violent behavior or "dual" function, a jago would be regarded,
both as a hero and a villain at the same time. For although they were
often seen as heroes in their own communities, in other villages they
were greatly feared (Schulte Nordholt ; see also Onghokham ).
The appeal of the jago was not limited to the island of Java, but can
also be found in the other islands of the archipelago. The most famous
example is probably that of parewa in Minangkabau (Sumatra). The term
"parewa" comes from the word prawira, meaning soldier, in particular
the armed men from the kingdom of Pagaruyung, which was supported by the
Dutch government during the war between Padri (the Muslim faction) against
Keselarasan Bodi Chaniago. At the end of the war, the parewa were employed
by the Dutch to control the local population and to collect taxes. Although
they commanded respect as martial arts masters among the local community,
their violent behavior was also regarded as breaking the traditional social
norms (adat). According to one description, parewa were
a group of people who did not follow tradition and by the orthodox
community were considered to be an affront to the teachings of Islam.
However, they were entrusted with the duty of guarding the mosque. Parewa
made a living through gambling, cock fighting and possessed a wide social
network. Parewa from different villages respect and admire each other.
They would defend their allies until death (Anderson :8)
The phenomenon of the jago or parewa is interesting to study because they
reflect the most basic characteristics of pencak silat, even though they
do not fulfill its formal ideology. Historical accounts of their role
force us to admit that supernatural powers and the art and skills of self
defense were not always used in the interests of the greater good and
human spiritual perfection, but on the contrary, often misused for superficial,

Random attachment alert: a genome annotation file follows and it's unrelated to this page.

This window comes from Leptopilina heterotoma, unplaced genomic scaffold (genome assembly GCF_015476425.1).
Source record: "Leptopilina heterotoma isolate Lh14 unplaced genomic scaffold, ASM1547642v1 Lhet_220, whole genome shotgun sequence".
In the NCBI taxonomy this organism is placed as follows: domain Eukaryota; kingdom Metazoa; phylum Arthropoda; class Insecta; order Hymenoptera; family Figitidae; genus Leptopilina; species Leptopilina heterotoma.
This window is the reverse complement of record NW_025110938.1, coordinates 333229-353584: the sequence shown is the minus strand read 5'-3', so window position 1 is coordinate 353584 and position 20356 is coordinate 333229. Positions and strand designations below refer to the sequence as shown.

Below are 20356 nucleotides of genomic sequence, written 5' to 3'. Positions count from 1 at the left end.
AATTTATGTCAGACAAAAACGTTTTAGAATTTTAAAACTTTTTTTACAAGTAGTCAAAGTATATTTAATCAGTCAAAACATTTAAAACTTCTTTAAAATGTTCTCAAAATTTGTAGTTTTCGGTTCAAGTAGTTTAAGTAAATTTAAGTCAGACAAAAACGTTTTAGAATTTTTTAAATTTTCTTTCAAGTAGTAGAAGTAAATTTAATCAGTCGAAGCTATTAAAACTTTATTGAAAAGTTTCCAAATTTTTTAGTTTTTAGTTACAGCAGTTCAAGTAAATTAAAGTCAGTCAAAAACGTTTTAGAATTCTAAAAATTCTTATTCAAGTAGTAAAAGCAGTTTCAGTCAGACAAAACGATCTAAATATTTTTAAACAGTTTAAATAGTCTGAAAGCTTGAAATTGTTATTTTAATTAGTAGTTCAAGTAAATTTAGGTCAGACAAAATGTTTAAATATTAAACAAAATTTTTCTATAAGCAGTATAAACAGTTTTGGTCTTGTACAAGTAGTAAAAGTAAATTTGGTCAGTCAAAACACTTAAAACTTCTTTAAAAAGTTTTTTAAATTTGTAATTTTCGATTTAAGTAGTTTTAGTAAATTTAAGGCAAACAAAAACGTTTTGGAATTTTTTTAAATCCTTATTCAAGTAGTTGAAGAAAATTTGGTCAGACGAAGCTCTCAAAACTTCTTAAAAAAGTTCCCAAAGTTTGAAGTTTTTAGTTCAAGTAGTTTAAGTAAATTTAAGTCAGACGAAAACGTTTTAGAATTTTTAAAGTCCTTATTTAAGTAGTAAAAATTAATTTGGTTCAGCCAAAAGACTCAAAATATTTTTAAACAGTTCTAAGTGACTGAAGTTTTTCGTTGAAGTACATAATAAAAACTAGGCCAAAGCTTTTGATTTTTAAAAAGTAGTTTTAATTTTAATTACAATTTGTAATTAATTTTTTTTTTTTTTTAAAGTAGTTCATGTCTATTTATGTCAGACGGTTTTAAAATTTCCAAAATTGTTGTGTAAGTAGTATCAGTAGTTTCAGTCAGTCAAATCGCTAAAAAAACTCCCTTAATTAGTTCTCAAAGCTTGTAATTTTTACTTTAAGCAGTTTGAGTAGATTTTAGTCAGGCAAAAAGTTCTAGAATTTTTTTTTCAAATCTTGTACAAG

personal material gains. The ideal practitioner of the martial arts, as
the defender of life's sacred values, was not always realized during the
colonial era of the Dutch East Indies, because most of the martial arts
masters were more eager to side with the colonial authorities than with
the weaker local communities. Even though in literature they are honored
as popular heroes, defending the poor and the powerless, in reality they
were often employed as hit men by the government and their violent way
of behavior and actions defied local values and traditions.
Such a development is not unusual and can also be found elsewhere. In
China, for example, after the war with the kingdom of Chungkuo martial
arts experts became redundant as a result of the introduction and subsequent
use of guns and other weapons and started to work as bodyguards and hit
men to oppress the people. Even in present-day Indonesia the appeal of
the jago is still strong and expressing itself in various local forms,
such as preman and prokem (Jakarta), jeger and jawarak (West Java), gali
(Central Java), bromocorah (East Java) and others, representing adaptations
to social change and modern society. It is also sad to notice that suring
the May riots in 1998, it were pencak silat schools that took the road
to defend the status quo and attack reformist movements accusing the new
President Habibie to be only a "poppet" of Suharto.
In other words, pencak silat has a dualistic character, so in investigating
its development, other than stressing the philosophy of doing right and
"noble conduct" (budi pekerti luhur) we also have to note the
misuse of pencak silat for crime and injustice. Only by unraveling the
many layers of romantic folklore, regional legends and traditional rhetoric,
we can begin to understand the various social, economic and political
factors that have influenced practitioners of the martial arts to misuse
and disobey the noble and restraining normative principles of this art
form. Though such comprehensive understanding we can intervene to prevent
that the good name of pencak silat will be irreparably stained in the
years to come.